No, while that will be there, and yes, there will be millions and millions of users on “the real internet” on our smartphones, that is peanuts. PEANUTS. The far bigger opportunity in mobile is in the 7th mass media type of mobile internet, the better, smarter and richer money-making and magical mobile internet. That is where the opportunity is. To see how vibrant and lucrative it can be, one need not look further than this decade and Japan and South Korea, where the mobile internet really thrives already. Application developers have a hard time making money selling 1 dollar apps on the Apple iPhone Apps Store. You have to be very lucky to make the top 100 apps listing to have any chance of recovering your development costs. A very risky development path.
But in Japan, they offer the service on the mobile internet, take a subscription of one dollar per month (100 yen) and pay 10% to the carriers/operators and the service provider gets to keep 90%. Rather than one dollar from one customer once, the customer is charged 12 months, 12 times per year. 12 dollars, and the content owner gets to keep 10 dollars and 80 cents of it. Which is better? A dollar or ten? I rest my case, milad.
Worldwide the mobile data market is a much bigger opportunity than pc based Internet. There are more users, more devices, payment is integrated on every device (no need for credit cards). In another great and long post Tomi estimates these markets:
The total mobile premium content industry is worth 71 billion dollars and the mobile messaging industry adds another 130 billion, giving the total moblie phone based data services industry a size of 200 billion dollars for 2008. Now, consider the internet. Even as we add not only all content revenues, and all advertising revenues on the internet, but also the access revenues for broadband and dial-up narrowband internet access, the overall size of the internet business is about.. 200 billion dollars. In half the time, mobile has grown to same size.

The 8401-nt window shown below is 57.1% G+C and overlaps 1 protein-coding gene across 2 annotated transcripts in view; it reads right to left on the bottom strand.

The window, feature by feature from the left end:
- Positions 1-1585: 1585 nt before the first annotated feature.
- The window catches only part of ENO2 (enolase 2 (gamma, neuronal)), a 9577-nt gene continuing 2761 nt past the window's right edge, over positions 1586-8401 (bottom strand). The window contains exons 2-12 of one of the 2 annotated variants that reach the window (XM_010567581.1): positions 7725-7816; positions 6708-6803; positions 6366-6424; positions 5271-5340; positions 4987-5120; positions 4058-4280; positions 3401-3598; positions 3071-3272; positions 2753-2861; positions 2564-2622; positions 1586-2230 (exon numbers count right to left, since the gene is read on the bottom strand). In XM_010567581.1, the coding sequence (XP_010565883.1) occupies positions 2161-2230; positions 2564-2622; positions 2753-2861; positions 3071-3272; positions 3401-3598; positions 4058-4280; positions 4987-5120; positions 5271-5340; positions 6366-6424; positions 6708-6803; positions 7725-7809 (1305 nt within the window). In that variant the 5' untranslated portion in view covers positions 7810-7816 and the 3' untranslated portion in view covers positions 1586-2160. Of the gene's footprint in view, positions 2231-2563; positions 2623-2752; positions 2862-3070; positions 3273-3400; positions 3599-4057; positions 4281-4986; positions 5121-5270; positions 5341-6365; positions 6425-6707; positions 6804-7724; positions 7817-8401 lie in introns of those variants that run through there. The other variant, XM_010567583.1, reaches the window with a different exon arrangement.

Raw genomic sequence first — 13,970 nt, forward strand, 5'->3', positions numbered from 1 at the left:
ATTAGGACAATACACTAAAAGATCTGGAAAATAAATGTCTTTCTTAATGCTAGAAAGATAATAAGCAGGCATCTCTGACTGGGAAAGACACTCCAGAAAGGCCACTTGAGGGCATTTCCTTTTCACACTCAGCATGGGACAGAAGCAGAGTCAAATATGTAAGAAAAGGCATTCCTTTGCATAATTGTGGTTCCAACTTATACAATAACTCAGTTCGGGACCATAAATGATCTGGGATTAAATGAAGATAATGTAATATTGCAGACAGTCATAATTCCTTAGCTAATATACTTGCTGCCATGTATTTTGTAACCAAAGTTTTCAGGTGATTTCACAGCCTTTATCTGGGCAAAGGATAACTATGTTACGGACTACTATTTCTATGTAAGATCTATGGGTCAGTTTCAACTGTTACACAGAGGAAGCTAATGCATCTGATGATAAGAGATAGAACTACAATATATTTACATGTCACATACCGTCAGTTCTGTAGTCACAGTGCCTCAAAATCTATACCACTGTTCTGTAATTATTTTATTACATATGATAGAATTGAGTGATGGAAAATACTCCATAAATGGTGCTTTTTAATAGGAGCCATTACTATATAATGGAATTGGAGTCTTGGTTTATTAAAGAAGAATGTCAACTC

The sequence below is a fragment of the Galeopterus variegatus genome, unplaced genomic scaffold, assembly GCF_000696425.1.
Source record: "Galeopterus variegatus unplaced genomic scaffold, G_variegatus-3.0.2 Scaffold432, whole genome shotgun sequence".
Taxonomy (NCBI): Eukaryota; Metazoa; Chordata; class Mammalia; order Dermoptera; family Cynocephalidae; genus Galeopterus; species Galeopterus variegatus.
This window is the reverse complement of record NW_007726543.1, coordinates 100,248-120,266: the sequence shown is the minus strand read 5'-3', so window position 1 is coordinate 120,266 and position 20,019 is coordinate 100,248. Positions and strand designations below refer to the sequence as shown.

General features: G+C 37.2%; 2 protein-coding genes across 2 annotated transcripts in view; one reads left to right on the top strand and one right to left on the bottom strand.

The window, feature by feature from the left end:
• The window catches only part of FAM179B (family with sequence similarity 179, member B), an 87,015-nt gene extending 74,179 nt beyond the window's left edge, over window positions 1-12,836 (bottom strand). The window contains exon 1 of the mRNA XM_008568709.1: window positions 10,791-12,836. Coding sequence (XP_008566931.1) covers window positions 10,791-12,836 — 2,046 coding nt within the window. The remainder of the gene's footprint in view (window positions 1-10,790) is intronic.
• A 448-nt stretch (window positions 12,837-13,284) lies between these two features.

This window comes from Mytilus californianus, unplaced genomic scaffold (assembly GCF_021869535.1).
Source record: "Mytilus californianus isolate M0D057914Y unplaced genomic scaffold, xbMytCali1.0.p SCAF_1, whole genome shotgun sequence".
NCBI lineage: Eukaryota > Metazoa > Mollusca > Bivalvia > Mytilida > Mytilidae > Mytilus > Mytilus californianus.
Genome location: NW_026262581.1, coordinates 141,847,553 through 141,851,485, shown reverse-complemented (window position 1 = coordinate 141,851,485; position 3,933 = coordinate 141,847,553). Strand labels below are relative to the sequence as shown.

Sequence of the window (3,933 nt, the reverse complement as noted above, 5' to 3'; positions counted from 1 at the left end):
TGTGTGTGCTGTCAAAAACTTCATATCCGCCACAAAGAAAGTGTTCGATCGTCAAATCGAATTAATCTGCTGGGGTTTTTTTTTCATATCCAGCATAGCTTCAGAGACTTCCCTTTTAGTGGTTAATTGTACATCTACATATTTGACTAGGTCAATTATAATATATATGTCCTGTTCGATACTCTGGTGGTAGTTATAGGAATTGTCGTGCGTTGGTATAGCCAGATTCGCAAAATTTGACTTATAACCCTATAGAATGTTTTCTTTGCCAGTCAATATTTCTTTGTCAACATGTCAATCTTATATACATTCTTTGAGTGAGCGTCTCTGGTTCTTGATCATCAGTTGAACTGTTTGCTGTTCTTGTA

Mobile is the bigger internet. Mobile is the stronger internet. Mobile is the money internet. Mobile is the faster-growing internet.
It sounds counter intuitive to us geeks, but the smart phone market is a niche market. No matter how sexy and cool we think it is. The SMS market alone is bigger than the current pc based Internet content market. Premium mobile data services add extra growth that can’t be matched by the web. On the web we are stuck with inefficient, crappy old-fashioned web 1.0 based business models. In the mobile data market every bit transferred represents real revenue. Twitter could have done it, but they didn’t pursue the biggest revenue generator.
Facebook missed that one too.In 2007 I wrote a post entitled “Mark Zuckerberg, when in doubt, follow the money”. I said then:
But there are 2 aspects to a mobile phone that are of huge importance when thinking about next generation web services:
- The mobile phone platform has billing capabilities
- The mobile phone user pays to interact with others
Think of the US on-line advertisement spent 2006 ($16 Bln) as a small hill,
think of the worldwide spent on SMS as the Mount Everest (btoh images taken from Wikipedia). It is estimated that the SMS market alone will be $ 67Bln in 2012 (or 3.7 trillion messages a year!) .That is excluding Mobile Internet services. In Japan alone more than $ 1 Bln revenues are generated from mobile data services. So stop thinking ads and start thinking payed services.
The mobile business model is the most User-Centric I can think of. It provides user value and the user pays directly for that value. There is nothing more powerful than that.